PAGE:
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Difficult to believe as it may be, My Bloody Valentine weren't always held in reverence. Many of those same critics who've spent the past two decades kneeling at the altar of all things Kevin Shields weren't quite so approving some five years prior to that. Let's rewind to the summer of 1987 when the departure of original vocalist Dave Conway seemed to have left My Bloody Valentine in turmoil. Hardly press darlings anyway, having received fair to middling reviews for the majority of their releases at that point, not to mention having garnered a less than favourable reputation as a live band of shambolic indifference. Indeed, the first time I set eyes on them, supporting then-Paisley shirted Byrds fanatics Primal Scream at Nottingham's now-defunct Garage venue, only those with a propensity for wishful thinking could have predicted the tumultuous future My Bloody Valentine were about to embark on. Several false starts, broken strings and a set veering between the occasionally sublime but largely amateurish far from being the stock of which legends are born.
However, two things stand out about that show. The first one being it was one of Kevin Shields' earliest as co-lead vocalist, Bilinda Butcher only recently having joined the band. Secondly, several new songs would make an appearance that evening. Many of which would be unrecognisable due to the constant stoppages throughout the show, but one aired near the end which would go on to define the band and indeed provide the template for a glut of artists and genres for the next 25 years. The song in question, of course, was 'You Made Me Realise'. There had been a slight hint of the band's progression on previous release Ecstasy, EP highlight and former live staple 'Clair' suggesting a change in direction was underway.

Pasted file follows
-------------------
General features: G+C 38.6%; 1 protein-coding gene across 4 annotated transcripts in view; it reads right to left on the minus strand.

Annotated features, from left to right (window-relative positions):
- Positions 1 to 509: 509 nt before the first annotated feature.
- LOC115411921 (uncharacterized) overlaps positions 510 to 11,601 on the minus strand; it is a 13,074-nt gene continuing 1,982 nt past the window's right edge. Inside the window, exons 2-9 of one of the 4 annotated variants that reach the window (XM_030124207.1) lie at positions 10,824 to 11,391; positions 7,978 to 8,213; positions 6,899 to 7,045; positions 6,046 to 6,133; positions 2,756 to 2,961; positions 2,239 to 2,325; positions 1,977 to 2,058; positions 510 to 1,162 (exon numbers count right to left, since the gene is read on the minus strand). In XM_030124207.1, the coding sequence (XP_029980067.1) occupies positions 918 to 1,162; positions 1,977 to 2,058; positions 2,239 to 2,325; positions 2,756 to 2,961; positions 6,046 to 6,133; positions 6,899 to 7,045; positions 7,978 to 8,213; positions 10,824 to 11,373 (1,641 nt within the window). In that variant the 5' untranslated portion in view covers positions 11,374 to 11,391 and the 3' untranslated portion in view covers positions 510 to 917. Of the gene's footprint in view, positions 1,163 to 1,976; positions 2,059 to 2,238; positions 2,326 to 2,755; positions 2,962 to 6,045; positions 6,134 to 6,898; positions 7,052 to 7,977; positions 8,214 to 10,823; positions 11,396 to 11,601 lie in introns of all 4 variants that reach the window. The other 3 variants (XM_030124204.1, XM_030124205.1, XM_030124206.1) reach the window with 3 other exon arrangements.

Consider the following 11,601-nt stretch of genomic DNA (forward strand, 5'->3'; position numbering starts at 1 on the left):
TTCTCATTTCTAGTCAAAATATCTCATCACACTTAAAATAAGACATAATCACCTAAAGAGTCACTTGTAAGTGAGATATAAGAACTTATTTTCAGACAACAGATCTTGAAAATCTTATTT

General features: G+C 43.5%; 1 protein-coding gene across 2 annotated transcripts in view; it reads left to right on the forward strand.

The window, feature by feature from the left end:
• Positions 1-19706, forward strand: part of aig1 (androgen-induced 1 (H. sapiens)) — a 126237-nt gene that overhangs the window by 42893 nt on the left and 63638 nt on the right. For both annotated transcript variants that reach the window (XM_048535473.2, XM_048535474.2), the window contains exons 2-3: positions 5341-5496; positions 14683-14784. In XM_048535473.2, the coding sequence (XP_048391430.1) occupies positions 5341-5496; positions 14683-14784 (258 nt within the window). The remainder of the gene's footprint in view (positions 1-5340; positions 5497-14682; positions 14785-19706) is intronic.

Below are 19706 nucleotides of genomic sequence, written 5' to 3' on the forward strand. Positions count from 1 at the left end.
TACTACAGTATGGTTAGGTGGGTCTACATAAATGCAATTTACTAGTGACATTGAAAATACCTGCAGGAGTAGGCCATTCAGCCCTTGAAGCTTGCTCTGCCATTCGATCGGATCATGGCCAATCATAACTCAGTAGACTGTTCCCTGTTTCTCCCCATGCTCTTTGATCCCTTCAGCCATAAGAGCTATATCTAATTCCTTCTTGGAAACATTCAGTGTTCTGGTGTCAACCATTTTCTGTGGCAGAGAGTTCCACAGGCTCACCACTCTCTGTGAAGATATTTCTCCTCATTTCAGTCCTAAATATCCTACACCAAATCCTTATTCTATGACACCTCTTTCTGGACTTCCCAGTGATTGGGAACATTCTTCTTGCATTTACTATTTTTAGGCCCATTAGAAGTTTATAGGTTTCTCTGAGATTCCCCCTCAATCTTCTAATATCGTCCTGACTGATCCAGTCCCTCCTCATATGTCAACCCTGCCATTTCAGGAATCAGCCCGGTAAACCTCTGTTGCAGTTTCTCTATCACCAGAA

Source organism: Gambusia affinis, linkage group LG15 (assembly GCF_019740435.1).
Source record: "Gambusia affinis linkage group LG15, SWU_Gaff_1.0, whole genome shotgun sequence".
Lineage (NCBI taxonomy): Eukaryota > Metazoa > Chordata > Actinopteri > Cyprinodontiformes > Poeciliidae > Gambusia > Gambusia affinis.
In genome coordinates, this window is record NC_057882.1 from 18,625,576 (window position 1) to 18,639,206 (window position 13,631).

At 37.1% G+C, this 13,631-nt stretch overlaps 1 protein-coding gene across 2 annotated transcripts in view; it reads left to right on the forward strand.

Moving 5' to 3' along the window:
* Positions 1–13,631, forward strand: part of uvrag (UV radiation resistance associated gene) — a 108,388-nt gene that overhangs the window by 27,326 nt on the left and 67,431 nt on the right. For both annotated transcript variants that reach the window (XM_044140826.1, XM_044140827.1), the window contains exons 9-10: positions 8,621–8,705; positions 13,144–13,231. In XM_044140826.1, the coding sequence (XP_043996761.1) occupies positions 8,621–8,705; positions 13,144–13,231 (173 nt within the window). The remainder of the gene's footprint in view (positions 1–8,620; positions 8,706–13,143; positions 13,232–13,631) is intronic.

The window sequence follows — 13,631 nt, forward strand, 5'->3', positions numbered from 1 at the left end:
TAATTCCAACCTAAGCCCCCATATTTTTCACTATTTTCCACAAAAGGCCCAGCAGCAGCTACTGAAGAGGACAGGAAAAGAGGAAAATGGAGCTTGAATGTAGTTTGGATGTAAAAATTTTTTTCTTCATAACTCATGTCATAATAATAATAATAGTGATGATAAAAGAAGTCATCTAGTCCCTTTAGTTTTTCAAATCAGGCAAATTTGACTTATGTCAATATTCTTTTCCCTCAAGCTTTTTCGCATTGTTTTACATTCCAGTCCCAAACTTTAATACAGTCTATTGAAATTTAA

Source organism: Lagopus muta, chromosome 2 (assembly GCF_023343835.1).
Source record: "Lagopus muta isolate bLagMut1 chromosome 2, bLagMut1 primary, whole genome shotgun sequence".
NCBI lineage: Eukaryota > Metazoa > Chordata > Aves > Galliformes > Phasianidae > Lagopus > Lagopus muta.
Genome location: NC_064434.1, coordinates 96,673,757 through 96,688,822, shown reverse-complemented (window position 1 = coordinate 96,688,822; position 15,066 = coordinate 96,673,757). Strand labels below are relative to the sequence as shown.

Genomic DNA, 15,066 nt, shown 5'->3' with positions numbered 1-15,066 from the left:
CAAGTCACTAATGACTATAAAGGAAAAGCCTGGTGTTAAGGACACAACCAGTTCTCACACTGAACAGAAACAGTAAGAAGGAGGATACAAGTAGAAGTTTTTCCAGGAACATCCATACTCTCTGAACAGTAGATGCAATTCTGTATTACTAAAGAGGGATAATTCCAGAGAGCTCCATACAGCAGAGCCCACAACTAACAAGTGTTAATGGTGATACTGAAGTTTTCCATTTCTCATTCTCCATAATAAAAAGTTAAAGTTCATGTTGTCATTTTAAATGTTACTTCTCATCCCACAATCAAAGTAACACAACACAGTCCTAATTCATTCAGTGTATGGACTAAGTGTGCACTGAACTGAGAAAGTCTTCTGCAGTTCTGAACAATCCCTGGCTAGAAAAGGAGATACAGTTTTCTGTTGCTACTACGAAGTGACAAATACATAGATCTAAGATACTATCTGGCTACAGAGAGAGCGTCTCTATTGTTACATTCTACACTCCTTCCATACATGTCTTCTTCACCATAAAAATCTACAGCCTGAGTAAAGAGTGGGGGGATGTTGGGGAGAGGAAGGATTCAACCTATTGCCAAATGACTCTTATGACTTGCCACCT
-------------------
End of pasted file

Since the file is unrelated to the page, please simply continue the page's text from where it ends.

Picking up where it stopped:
Borrowing as much from Dinosaur Jr and Sonic Youth as it did UK sonic experimentalists such as The Jesus & Mary Chain, 'You Made Me Realise' sounded like nothing else on earth when first released at the tail end of summer 1988 and still doesn't today. While the (in)famous holocaust segment was then only a twinkle in Shields' psychedelic eye, the harsh brutality of its chord structure coupled with Shields and Butcher's sweetly cooed harmonies ensured its status as one of that year's must-own records. Indeed, sifting through the other four songs on the 12-inch, each and every one could have been the lead track (or a-side as they were called back in the day) in its own right. From 'Slow''s meandering reverb to the coarse yet subtly alluring 'Thorn', via Butcher's pugnacious 'Cigarette In Your Bed' ("Scratching your eyes out with a smile") and the melancholic 'Drive It All Over Me', the 'You Made Me Realise' EP remains one of the most flawless collections of music ever released.